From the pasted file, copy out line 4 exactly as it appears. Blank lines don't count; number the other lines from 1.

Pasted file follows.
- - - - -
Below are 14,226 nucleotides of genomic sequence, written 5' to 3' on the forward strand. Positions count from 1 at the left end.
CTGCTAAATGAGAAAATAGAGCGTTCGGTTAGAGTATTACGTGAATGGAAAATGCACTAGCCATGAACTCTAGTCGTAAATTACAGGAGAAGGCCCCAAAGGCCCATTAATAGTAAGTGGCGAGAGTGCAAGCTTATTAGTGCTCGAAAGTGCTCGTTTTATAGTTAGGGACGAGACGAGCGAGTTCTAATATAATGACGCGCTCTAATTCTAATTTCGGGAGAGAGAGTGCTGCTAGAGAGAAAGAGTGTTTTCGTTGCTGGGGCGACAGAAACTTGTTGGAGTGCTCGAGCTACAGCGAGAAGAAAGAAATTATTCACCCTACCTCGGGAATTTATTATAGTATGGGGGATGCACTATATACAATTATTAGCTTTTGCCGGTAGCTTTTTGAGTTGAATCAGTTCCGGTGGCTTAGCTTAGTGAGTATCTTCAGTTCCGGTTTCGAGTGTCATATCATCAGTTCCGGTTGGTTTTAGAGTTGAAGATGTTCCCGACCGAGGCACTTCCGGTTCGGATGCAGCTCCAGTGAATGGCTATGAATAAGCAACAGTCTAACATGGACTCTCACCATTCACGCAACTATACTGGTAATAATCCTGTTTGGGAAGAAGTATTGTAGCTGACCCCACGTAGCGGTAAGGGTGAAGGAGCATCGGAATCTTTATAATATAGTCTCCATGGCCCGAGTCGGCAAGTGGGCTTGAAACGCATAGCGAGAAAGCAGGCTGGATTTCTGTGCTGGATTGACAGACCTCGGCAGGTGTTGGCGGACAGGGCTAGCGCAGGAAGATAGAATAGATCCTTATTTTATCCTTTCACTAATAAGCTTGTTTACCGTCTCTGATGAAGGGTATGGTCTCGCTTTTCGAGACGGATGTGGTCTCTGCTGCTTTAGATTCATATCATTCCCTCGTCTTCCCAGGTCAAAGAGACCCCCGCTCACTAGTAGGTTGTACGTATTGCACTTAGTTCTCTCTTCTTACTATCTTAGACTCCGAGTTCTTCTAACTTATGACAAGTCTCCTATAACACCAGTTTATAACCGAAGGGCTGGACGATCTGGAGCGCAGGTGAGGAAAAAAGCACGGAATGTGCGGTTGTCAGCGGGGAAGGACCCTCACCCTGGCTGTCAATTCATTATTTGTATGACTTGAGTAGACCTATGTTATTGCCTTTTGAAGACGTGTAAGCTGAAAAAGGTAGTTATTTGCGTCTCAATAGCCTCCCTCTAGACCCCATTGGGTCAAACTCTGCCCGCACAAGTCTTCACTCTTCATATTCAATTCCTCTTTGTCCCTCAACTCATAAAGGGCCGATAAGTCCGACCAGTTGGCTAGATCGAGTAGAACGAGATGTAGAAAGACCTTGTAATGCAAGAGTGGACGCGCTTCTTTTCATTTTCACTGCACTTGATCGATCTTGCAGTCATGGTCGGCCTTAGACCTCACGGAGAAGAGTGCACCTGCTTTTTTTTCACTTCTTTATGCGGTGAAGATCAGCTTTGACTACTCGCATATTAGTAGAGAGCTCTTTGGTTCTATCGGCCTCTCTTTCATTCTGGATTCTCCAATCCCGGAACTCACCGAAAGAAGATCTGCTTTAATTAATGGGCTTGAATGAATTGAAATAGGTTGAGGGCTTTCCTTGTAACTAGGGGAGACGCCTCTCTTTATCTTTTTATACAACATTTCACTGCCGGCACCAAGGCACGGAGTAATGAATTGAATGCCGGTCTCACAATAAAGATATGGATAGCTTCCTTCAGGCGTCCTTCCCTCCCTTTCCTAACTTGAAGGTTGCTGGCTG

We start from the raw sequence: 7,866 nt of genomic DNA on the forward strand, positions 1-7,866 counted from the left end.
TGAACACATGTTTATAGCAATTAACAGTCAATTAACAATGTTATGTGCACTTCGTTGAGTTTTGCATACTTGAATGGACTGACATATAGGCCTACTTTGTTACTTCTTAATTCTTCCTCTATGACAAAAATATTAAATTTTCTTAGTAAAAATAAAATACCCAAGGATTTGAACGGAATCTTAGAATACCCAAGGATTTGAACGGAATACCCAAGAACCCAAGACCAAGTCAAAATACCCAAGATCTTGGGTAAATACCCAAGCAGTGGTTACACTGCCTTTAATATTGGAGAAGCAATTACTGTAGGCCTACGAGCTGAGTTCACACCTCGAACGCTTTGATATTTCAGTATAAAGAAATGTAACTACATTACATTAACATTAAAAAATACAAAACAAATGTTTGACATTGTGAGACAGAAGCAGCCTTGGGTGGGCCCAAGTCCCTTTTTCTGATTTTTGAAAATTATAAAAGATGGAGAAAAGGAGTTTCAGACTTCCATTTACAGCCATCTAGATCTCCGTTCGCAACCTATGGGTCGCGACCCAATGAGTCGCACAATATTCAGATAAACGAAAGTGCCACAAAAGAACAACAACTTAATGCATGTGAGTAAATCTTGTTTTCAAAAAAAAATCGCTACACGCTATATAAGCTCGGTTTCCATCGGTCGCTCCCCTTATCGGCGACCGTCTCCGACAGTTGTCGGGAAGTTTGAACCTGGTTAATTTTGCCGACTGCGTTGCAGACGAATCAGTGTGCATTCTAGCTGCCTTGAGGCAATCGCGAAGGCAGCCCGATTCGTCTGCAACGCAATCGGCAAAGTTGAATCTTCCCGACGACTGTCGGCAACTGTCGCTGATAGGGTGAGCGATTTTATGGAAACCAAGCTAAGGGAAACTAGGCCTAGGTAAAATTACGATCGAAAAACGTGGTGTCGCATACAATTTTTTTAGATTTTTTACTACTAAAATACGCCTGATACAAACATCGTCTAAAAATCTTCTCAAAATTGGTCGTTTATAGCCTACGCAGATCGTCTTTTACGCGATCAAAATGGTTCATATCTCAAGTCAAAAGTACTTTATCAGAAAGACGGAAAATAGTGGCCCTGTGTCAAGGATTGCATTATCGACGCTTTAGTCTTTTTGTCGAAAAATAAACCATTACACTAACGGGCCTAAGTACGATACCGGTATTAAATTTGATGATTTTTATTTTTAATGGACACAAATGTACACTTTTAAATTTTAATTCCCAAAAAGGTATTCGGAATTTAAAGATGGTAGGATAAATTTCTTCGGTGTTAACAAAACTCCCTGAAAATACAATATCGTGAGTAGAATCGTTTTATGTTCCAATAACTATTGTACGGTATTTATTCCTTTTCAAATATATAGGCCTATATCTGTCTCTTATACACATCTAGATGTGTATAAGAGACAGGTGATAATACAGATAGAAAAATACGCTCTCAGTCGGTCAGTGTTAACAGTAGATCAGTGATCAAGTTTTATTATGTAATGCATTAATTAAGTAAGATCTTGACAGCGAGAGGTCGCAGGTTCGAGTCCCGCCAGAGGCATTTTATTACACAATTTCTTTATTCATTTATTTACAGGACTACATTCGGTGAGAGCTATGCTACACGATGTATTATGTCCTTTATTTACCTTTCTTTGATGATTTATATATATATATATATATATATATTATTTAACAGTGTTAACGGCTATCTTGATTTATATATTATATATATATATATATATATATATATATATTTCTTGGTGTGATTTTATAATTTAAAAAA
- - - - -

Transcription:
TGAACACATGTTTATAGCAATTAACAGTCAATTAACAATGTTATGTGCACTTCGTTGAGTTTTGCATACTTGAATGGACTGACATATAGGCCTACTTTGTTACTTCTTAATTCTTCCTCTATGACAAAAATATTAAATTTTCTTAGTAAAAATAAAATACCCAAGGATTTGAACGGAATCTTAGAATACCCAAGGATTTGAACGGAATACCCAAGAACCCAAGACCAAGTCAAAATACCCAAGATCTTGGGTAAATACCCAAGCAGTGGTTACACTGCCTTTAATATTGGAGAAGCAATTACTGTAGGCCTACGAGCTGAGTTCACACCTCGAACGCTTTGATATTTCAGTATAAAGAAATGTAACTACATTACATTAACATTAAAAAATACAAAACAAATGTTTGACATTGTGAGACAGAAGCAGCCTTGGGTGGGCCCAAGTCCCTTTTTCTGATTTTTGAAAATTATAAAAGATGGAGAAAAGGAGTTTCAGACTTCCATTTACAGCCATCTAGATCTCCGTTCGCAACCTATGGGTCGCGACCCAATGAGTCGCACAATATTCAGATAAACGAAAGTGCCACAAAAGAACAACAACTTAATGCATGTGAGTAAATCTTGTTTTCAAAAAAAAATCGCTACACGCTATATAAGCTCGGTTTCCATCGGTCGCTCCCCTTATCGGCGACCGTCTCCGACAGTTGTCGGGAAGTTTGAACCTGGTTAATTTTGCCGACTGCGTTGCAGACGAATCAGTGTGCATTCTAGCTGCCTTGAGGCAATCGCGAAGGCAGCCCGATTCGTCTGCAACGCAATCGGCAAAGTTGAATCTTCCCGACGACTGTCGGCAACTGTCGCTGATAGGGTGAGCGATTTTATGGAAACCAAGCTAAGGGAAACTAGGCCTAGGTAAAATTACGATCGAAAAACGTGGTGTCGCATACAATTTTTTTAGATTTTTTACTACTAAAATACGCCTGATACAAACATCGTCTAAAAATCTTCTCAAAATTGGTCGTTTATAGCCTACGCAGATCGTCTTTTACGCGATCAAAATGGTTCATATCTCAAGTCAAAAGTACTTTATCAGAAAGACGGAAAATAGTGGCCCTGTGTCAAGGATTGCATTATCGACGCTTTAGTCTTTTTGTCGAAAAATAAACCATTACACTAACGGGCCTAAGTACGATACCGGTATTAAATTTGATGATTTTTATTTTTAATGGACACAAATGTACACTTTTAAATTTTAATTCCCAAAAAGGTATTCGGAATTTAAAGATGGTAGGATAAATTTCTTCGGTGTTAACAAAACTCCCTGAAAATACAATATCGTGAGTAGAATCGTTTTATGTTCCAATAACTATTGTACGGTATTTATTCCTTTTCAAATATATAGGCCTATATCTGTCTCTTATACACATCTAGATGTGTATAAGAGACAGGTGATAATACAGATAGAAAAATACGCTCTCAGTCGGTCAGTGTTAACAGTAGATCAGTGATCAAGTTTTATTATGTAATGCATTAATTAAGTAAGATCTTGACAGCGAGAGGTCGCAGGTTCGAGTCCCGCCAGAGGCATTTTATTACACAATTTCTTTATTCATTTATTTACAGGACTACATTCGGTGAGAGCTATGCTACACGATGTATTATGTCCTTTATTTACCTTTCTTTGATGATTTATATATATATATATATATATATATTATTTAACAGTGTTAACGGCTATCTTGATTTATATATTATATATATATATATATATATATATATATATTTCTTGGTGTGATTTTATAATTTAAAAAA